Mass casualty scenarios are inherently dangerous with many risks to those on site. Subjecting novices to such scenarios prematurely could lead to additional risks or dangers due to inexperience and poor decision making. Additionally, such scenarios are often far too expensive to replicate at any complexity or scale that mimics the real world. For example, staging a training scenario that faithfully recreates the 9/11 events would be a production that rivals blockbuster Hollywood movies as fire, smoke, debris, victims are all staged and coordinated. Even then one would begin to introduce additional dangers to the trainee and eliminate the possibility of trainees having *exactly* the same scenario unfold before them.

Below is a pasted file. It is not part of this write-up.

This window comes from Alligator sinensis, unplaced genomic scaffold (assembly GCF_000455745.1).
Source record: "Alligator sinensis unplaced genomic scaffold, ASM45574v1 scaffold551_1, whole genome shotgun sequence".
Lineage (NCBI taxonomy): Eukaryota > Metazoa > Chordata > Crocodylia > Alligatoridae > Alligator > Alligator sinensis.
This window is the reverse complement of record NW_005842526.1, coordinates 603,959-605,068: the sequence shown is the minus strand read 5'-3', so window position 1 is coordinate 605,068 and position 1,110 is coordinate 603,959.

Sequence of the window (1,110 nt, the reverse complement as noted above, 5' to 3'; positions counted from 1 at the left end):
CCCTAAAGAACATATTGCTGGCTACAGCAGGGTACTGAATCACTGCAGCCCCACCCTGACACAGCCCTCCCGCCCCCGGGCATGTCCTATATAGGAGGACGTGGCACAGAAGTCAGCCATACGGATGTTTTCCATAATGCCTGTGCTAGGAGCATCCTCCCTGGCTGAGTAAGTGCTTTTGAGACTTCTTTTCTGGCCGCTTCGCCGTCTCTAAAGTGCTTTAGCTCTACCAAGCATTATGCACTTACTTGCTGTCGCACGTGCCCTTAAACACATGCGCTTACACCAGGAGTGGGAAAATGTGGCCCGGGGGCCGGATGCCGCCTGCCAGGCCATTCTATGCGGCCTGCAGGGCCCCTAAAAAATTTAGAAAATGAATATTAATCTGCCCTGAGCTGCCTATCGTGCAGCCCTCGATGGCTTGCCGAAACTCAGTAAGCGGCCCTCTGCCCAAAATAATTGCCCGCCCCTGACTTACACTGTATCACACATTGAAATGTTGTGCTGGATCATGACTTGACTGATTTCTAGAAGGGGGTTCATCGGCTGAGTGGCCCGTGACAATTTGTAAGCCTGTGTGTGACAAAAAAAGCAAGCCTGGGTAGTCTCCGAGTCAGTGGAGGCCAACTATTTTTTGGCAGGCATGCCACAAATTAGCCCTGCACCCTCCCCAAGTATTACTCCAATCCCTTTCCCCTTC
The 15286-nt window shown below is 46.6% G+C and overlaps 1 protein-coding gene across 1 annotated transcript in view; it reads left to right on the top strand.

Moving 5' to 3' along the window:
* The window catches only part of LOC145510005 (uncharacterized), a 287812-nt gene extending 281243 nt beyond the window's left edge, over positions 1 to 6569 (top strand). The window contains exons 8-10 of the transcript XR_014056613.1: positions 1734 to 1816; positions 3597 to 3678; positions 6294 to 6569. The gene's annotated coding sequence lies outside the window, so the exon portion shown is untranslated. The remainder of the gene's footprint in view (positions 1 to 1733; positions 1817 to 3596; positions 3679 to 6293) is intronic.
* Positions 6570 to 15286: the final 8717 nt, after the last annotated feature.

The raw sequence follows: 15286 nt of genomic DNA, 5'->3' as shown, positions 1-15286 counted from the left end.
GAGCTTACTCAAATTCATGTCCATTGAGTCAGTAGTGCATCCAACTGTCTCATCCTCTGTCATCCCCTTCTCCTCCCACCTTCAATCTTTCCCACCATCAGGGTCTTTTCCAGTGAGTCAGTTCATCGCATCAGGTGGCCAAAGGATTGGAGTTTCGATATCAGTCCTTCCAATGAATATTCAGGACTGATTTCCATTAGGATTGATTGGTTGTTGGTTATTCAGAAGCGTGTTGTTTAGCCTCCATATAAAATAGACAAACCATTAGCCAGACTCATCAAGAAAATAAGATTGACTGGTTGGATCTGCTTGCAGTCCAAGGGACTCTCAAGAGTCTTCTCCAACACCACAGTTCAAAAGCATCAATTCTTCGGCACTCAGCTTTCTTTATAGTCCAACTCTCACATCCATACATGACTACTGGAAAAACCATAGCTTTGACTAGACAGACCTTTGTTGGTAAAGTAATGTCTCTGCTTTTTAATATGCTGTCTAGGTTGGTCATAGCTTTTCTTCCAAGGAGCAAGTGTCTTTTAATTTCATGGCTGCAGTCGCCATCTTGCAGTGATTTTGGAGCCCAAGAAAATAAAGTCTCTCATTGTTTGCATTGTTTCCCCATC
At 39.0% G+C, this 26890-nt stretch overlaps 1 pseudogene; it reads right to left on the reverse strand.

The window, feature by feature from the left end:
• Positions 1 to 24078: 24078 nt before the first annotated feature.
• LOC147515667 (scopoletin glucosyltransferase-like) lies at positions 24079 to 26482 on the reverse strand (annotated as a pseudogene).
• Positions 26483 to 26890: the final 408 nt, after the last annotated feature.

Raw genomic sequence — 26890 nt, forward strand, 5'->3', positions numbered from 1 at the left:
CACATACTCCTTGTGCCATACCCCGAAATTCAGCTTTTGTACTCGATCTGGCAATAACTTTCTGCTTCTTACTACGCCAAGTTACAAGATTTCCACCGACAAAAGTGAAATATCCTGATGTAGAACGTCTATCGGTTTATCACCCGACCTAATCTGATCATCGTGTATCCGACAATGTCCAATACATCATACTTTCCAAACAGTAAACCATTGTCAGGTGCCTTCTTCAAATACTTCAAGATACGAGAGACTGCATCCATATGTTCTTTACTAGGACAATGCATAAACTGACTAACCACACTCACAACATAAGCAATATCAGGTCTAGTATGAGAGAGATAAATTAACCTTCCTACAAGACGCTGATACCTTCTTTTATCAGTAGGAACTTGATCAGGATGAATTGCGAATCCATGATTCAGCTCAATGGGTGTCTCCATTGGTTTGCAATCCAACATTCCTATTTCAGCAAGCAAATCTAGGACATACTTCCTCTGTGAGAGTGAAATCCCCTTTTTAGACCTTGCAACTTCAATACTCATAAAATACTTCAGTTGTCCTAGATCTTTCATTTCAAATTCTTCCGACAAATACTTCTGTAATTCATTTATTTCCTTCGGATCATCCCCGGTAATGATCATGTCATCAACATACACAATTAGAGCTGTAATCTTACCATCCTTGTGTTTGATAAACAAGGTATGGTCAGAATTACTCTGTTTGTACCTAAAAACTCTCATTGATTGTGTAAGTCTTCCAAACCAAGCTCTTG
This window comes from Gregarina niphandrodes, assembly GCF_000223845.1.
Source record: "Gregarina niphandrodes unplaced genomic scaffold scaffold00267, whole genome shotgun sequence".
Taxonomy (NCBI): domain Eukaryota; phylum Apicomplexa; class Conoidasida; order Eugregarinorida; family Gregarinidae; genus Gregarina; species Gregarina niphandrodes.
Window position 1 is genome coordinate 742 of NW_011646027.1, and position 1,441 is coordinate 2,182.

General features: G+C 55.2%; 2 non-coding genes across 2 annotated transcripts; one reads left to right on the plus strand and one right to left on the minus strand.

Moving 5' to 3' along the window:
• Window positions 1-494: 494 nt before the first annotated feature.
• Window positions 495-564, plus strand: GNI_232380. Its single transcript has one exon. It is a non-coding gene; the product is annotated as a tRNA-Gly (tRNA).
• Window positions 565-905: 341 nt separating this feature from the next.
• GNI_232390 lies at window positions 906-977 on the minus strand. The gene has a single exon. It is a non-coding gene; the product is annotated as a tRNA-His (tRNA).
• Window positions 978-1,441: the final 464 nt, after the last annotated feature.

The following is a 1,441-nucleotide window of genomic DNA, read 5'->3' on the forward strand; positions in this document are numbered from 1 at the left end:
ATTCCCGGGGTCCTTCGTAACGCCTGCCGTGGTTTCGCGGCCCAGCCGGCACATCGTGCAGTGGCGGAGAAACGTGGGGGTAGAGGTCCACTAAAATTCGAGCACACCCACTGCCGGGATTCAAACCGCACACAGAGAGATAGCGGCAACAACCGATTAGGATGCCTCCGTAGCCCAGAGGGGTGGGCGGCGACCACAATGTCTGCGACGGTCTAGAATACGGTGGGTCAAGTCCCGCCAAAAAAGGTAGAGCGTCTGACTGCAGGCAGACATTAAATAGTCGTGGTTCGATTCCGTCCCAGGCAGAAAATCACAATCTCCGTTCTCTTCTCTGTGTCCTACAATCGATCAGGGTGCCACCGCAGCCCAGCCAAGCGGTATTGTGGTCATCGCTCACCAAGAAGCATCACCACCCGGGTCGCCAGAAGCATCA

This project is an extension of earlier work done for the CDC and Department of Homeland Security in which first responders were trained for a specific disaster scenario to great effect. The focus of this revision was to target the needs of the Emergency Medicine residency program while also making significant advances in visual quality and immersion. It became important for trainees to identify wounds quickly and effectively. Advanced shaders were used to allow for a greater amount of detail per surface so the details of burns and lacerations could be realized. Additionally, advanced skeletally animated characters were also introduced to allow for full articulation of characters.
The project was a large success as the related studies showed the simulator was just as effective at training residents as using standardized patients.
Additionally, the project was recently featured on the Big Ten Network as part of the “Blue in Brief” segments.